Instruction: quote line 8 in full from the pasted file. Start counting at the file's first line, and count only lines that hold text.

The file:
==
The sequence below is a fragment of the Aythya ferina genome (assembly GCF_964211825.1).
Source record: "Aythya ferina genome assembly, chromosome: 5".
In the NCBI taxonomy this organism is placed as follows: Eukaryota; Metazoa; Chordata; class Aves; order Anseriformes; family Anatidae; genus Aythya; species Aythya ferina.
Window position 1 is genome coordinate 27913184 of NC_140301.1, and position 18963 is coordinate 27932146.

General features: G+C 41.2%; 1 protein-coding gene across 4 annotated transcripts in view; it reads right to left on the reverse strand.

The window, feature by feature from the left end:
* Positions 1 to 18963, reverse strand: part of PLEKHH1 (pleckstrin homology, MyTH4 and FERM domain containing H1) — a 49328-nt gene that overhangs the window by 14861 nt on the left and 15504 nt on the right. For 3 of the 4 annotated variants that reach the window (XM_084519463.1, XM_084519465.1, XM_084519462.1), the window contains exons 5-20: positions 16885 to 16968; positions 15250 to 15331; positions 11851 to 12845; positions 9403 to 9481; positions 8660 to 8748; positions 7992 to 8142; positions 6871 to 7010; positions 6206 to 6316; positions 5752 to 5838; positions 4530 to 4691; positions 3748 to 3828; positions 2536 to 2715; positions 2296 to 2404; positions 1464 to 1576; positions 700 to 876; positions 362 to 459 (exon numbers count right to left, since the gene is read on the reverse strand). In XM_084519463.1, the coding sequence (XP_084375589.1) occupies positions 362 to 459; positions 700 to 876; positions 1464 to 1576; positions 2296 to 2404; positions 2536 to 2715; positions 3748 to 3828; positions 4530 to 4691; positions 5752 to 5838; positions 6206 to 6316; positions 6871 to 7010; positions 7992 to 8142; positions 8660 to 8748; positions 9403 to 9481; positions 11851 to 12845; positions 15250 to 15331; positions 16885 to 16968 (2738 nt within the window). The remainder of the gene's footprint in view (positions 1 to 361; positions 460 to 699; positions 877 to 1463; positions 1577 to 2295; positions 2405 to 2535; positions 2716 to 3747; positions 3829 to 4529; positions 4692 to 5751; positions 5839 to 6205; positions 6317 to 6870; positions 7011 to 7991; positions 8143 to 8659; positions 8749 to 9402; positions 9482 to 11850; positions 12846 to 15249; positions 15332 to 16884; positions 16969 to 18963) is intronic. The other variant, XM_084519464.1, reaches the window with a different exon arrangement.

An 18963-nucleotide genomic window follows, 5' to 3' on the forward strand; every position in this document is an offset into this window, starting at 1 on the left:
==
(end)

An 18963-nucleotide genomic window follows, 5' to 3' on the forward strand; every position in this document is an offset into this window, starting at 1 on the left: